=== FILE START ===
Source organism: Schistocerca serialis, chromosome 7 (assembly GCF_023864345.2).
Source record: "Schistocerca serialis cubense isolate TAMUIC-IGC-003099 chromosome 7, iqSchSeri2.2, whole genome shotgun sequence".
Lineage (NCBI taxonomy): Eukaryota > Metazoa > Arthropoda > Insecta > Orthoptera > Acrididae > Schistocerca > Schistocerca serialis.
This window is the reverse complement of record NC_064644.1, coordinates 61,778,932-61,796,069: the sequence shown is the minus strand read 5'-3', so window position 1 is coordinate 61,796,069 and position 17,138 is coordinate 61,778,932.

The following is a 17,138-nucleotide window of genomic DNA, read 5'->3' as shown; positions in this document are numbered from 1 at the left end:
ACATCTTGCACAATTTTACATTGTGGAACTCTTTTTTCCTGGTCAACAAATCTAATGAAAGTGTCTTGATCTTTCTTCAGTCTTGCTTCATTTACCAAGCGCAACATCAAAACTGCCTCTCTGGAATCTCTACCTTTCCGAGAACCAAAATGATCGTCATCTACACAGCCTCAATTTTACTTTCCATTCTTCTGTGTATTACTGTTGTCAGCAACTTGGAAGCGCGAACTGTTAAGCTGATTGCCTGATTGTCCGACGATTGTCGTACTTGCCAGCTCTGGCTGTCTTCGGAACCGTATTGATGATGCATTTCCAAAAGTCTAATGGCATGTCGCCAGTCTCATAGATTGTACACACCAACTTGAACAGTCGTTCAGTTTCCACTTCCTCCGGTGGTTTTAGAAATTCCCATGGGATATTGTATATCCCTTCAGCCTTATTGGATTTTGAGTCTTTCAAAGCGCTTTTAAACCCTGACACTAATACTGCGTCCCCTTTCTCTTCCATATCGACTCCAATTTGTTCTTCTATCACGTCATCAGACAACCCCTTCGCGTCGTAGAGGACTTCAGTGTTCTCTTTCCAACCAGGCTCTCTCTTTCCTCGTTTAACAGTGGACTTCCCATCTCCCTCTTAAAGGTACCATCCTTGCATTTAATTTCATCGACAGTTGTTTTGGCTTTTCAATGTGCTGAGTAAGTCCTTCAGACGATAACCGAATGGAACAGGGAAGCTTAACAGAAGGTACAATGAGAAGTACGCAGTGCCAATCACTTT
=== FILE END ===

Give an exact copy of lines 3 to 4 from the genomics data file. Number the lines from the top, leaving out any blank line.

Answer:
Lineage (NCBI taxonomy): Eukaryota > Metazoa > Arthropoda > Insecta > Orthoptera > Acrididae > Schistocerca > Schistocerca serialis.
This window is the reverse complement of record NC_064644.1, coordinates 61,778,932-61,796,069: the sequence shown is the minus strand read 5'-3', so window position 1 is coordinate 61,796,069 and position 17,138 is coordinate 61,778,932.